4. The Catholics and Mormons that I’ve come to know through my discussions with them of the gospel of Christ crucified and resurrected, have their versions of “honor[ing] their ancestors” in like manner. They, too, “pray for their departed ancestors”, among other things. “Mulian”, then, “or Maudgalyayana”, wasn’t the only one who started this tradition, having “had a vision that” somebody or other “was suffering in hell” and that there must be a way from this side if “hell … to redeem her soul” or his. But the Early Church Wolves I mean Fathers and Joseph Smith, too, were pioneers of sorts in this area. So it’s not just “for Buddhists and Taoists”, then, that “the line between the realms of the living and dead blurs.” But for the forebears of us all here as well. Not me, though. And if there’s one takeaway for my atheist friends here, it’s, Attention, attention, death isn’t permanent nor the end. Only The Second Death is the end, and that, too, is eternal, as in eternally good or eternally bad. The latter sentence is all my ad lib-bing here, of course. Anyway, thanks much, Alexandra Radu, for this wonderfully presented writing, with photos full of amazing stories of their own. Which you took yourself – wow! They bring fond memories of my life’s travels through Southeast Asia.

  5. It’s always good to show respect to people of all belief systems (helps facilitate lots of friendly interfaith communication).

    But if you see somebody trying to stick a screwdriver into a live electrical socket, you better just ditch all that sugar-coated ecumenism, and just speak the emergency truth already.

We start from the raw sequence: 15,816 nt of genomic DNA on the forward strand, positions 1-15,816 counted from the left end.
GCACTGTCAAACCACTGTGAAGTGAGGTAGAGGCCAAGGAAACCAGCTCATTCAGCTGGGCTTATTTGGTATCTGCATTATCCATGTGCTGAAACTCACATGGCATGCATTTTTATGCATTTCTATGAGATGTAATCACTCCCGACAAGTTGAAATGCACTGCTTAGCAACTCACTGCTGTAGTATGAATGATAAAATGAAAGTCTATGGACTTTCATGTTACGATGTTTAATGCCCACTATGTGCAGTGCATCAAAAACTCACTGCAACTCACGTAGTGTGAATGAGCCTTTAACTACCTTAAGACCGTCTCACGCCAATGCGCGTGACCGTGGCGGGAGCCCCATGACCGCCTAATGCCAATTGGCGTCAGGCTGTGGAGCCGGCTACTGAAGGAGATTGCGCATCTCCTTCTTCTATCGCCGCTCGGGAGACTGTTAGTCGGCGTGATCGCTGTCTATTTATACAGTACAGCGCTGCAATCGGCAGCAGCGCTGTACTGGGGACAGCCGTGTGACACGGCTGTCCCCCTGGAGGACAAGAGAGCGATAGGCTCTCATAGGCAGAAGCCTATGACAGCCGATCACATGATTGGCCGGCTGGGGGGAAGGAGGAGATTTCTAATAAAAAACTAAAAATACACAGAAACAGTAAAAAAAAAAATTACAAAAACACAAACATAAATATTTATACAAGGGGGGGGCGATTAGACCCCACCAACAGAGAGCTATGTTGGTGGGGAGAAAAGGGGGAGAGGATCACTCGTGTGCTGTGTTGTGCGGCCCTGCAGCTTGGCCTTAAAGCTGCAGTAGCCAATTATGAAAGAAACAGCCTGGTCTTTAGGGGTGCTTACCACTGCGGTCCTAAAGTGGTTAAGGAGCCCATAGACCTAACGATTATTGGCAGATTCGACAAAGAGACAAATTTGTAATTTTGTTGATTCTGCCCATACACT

These pact-making Hungry Ghosts (and the phrase is an apt one), simply don’t play, bay-bay !!

  6. “Only The Second Death is the end, and that, too, is eternal, as in eternally good or eternally bad.”

    Unless you are Buddhist, since the religion has no eternal afterlife. 🙂

  7. Like I said, an ad lib on my part, that. But yeah that’s a toughie, this endless cyclism, whatever. Even for Buddhists, so they tell me. What can they do to break the cycle and be better off in the next round. Well, that’s why they practise their religion. My common ground or starting point of open discussion with them, then, is human suffering. I really think they have a better grasp of (though not handle on) suffering than Bible Christians.

    What’s your experience like with Buddhists anyway, if you don’t mind me asking, Spuddie?

  8. “What’s your experience like with Buddhists anyway, if you don’t mind me asking, Spuddie?”

    My wife is from Japan. She was raised Buddhist and attended a Buddhist religious school in her youth. One of her aunts is a monk. So mostly through her and my in-laws. Plus her parents live in a major ancient cultural hot-spot. Tons of shrines/temples a short distance from them.

  9. REALLY? Wow, man! That’s it, that’s Spuddie! Yes! Times like this I wish I can meet you in person. Oops, that’s breaking protocol at RNS. Sorry.

    But you know what I mean. I’m delighted as much as I’m impressed by this beautiful detail in your life. Good on you! So, so good.